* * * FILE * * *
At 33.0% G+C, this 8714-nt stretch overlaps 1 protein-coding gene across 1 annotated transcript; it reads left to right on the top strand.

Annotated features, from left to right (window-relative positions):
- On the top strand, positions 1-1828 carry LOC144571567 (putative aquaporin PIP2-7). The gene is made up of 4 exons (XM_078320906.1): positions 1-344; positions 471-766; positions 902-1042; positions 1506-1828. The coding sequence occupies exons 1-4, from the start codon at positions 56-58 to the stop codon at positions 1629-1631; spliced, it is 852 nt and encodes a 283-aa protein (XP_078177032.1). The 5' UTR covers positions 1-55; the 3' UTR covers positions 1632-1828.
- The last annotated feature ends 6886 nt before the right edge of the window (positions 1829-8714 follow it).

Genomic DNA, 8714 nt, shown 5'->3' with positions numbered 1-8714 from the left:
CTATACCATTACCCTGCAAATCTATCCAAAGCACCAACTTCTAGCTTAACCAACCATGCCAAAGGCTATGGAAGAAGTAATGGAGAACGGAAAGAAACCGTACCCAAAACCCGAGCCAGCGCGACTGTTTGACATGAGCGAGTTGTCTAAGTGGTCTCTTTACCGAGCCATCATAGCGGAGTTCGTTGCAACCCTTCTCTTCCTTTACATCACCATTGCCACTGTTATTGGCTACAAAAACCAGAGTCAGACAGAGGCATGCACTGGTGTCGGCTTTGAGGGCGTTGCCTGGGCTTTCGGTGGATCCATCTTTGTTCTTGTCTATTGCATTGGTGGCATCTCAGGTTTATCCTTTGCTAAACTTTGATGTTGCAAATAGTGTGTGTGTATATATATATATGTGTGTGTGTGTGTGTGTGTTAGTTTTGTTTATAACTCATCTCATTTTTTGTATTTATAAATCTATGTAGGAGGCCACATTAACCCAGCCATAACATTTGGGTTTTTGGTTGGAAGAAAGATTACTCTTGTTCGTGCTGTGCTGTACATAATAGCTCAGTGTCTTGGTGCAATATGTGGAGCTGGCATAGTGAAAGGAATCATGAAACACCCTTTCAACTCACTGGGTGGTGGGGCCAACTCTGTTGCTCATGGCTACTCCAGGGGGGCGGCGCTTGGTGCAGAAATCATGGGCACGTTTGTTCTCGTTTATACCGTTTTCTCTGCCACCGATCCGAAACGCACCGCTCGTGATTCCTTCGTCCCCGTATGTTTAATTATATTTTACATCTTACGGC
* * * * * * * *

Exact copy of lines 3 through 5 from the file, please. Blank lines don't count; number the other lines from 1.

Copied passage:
- On the top strand, positions 1-1828 carry LOC144571567 (putative aquaporin PIP2-7). The gene is made up of 4 exons (XM_078320906.1): positions 1-344; positions 471-766; positions 902-1042; positions 1506-1828. The coding sequence occupies exons 1-4, from the start codon at positions 56-58 to the stop codon at positions 1629-1631; spliced, it is 852 nt and encodes a 283-aa protein (XP_078177032.1). The 5' UTR covers positions 1-55; the 3' UTR covers positions 1632-1828.
- The last annotated feature ends 6886 nt before the right edge of the window (positions 1829-8714 follow it).

Genomic DNA, 8714 nt, shown 5'->3' with positions numbered 1-8714 from the left: